There is a gap in corporate America; current and prospective VPs of Sales are not aware of how to assess an organizations ability to change.  The interview for the Big Job is focused on “turning over your baseball card”. They sound like the following quotes:


“I took company A’s revenue from losing market share to gaining share in 18 months”


“I opened up 3 new markets in EMEA after successfully growing North America by X%”


“I successfully took Product X from Y% share to Z% share in 12 months by implementing a 3 step cross sell/upsell strategy”


Trust me, the above is important. However, the ability to do the above was a byproduct of one’s ability to drive change. Why? Because in 82% of new VP Sales placements, the role is vacated not for promotion but due to insufficient results.


VPs take note–If you don’t interview your executive peers around change management, you will fail. You may sneak an extra year but eventually you will be a statistic. It doesn’t matter how robust your talent management program is or how lucrative you make the comp plan for the sales force. Your great sales training ideas for the sales force will be just that; ideas that never get sustained execution (defined as utilized for 12 months with measurable before/after results). There is a difference between launching something and having sustained execution.


sept_webinar_cta Solution- go to the heart of the matter. Cultural change.  No sales force operates independent of other functional groups. As the VP of Sales, your job is to drive long term profitable growth with your executive peers not in spite of your peers. You will never be bigger than the culture.


5 things to discuss with your potential peers including a tell of what it reveals. (VP of Product Dev, Business Unit GMs, Operations Leaders, Finance, Marketing)


Failure-Tell me about the biggest failure you have had in your current role? What happened, why do you think you failed and how did you go forward? What lesson can I take from your failure? (Tell: how does the culture view failure? Do they see failure as a good thing because the organization is trying new things or do they shy away? Is it a company where people hedge and play to not lose vs. playing to win)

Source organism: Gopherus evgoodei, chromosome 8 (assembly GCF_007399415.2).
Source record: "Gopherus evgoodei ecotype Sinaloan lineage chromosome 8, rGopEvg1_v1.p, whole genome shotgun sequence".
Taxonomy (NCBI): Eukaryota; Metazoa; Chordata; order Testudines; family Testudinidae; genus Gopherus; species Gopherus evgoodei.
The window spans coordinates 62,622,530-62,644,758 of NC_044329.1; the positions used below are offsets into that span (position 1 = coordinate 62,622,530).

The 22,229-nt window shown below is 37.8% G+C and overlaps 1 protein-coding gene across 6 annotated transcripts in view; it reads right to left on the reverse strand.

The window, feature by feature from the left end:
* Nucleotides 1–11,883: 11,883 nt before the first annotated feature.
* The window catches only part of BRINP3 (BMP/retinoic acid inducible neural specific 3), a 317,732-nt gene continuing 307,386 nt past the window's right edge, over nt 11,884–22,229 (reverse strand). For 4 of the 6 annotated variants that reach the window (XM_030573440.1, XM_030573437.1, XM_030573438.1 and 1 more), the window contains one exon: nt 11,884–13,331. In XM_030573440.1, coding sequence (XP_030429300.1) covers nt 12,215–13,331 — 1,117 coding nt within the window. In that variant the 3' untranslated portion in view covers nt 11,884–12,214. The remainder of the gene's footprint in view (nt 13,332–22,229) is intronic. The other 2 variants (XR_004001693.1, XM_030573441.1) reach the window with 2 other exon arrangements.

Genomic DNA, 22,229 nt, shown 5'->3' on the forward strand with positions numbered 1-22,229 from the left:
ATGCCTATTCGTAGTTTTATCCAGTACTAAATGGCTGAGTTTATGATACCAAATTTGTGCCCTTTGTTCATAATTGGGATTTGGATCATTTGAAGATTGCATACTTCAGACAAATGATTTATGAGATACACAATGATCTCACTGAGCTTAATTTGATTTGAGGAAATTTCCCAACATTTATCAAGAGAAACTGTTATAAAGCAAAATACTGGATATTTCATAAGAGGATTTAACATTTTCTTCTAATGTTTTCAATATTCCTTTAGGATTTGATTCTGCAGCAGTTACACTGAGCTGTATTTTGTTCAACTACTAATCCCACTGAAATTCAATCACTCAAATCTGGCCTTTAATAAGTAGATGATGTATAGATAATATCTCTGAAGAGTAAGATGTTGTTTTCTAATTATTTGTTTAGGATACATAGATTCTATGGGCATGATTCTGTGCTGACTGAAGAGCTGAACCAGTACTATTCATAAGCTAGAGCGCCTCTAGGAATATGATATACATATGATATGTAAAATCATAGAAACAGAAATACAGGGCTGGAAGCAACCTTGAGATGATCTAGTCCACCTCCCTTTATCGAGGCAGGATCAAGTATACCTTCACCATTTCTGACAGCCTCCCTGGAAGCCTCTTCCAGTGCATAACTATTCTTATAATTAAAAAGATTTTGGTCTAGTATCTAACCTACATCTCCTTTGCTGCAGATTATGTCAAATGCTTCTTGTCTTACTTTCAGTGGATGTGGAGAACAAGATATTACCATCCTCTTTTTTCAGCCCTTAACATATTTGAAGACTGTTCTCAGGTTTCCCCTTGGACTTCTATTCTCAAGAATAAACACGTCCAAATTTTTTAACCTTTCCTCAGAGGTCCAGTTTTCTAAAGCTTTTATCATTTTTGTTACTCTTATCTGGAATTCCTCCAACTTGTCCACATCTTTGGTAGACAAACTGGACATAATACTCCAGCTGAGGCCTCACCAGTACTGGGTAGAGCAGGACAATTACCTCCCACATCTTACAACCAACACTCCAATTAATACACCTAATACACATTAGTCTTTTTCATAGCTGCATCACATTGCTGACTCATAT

Victory-What was the biggest victory in your first 12 months in your current role and why? (Tell: do they speak about a financial metric or do they reference something new and innovative, perhaps something nobody else had been able to accomplish prior to them)


Nimble-When was the last time you had to make a major shift on an initiative you launched and what was the result? (Tell: how often do they have to make change; are they used to it and do they have “muscle memory” for absorbing change? If they rarely have to change, and you will be asked to drive change, imagine what it will be like to get them on board.)


Creativity-When was the last time you or your team had to create something new for the customer? Walk me through the key steps. (Tell: how often do they create? Are they dreamers and innovators or do they execute the tried and true path? You are being asked to change the results and you will need to create to do this. The organization must be able to support you.


Disruption-How much disruption is your team willing to tolerate in the first two years to change our results? (Tell: how does the leader manage disruption? How has their team dealt with it in the past?)


Give these a try; the sales leaders I have spoken to actively in pursuit of top jobs have gained significant clarity from using the above five. Your goal: Understand if you are going to be set up for success. This proactive step will ensure you don’t take the right job in the wrong place. No amount of skill and sales force expertise will overcome a series of improvement efforts that cannot be absorbed in the culture of the company.


Redirect some sales training to change management; the ROI is worth it personally and professionally.


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Matt Sharrers

Leads the firm's focus on the CEO’s role in accelerating revenue growth by embracing emerging best practices to grow revenue faster than the industry and competitors. 

Matt Sharrers is the CEO of SBI, a management consulting firm specialized in sales and marketing that is dedicated to helping you Make Your Number. Forbes recognizes SBI as one of The Best Management Consulting Firms in 2017.


Over the course of nearly a decade at SBI, Matt Sharrers was an instrumental early partner guiding SBI as the Senior Partner. Matt’s functional responsibilities included acting as the head of sales where he led SBI’s double-digit revenue growth, and was responsible for the hiring function to build SBI’s team of revenue generation experts.


Prior to joining SBI in 2009, Matt spent eleven years leading sales and marketing teams as a Vice President of Sales. Matt has “lived in the field.” As a result, he is the foremost expert in the art of separating fact from fiction as it relates to revenue growth best practices. CEOs and Private equity investors turn to Matt’s team at SBI when they need to unlock trapped growth inside of their companies.



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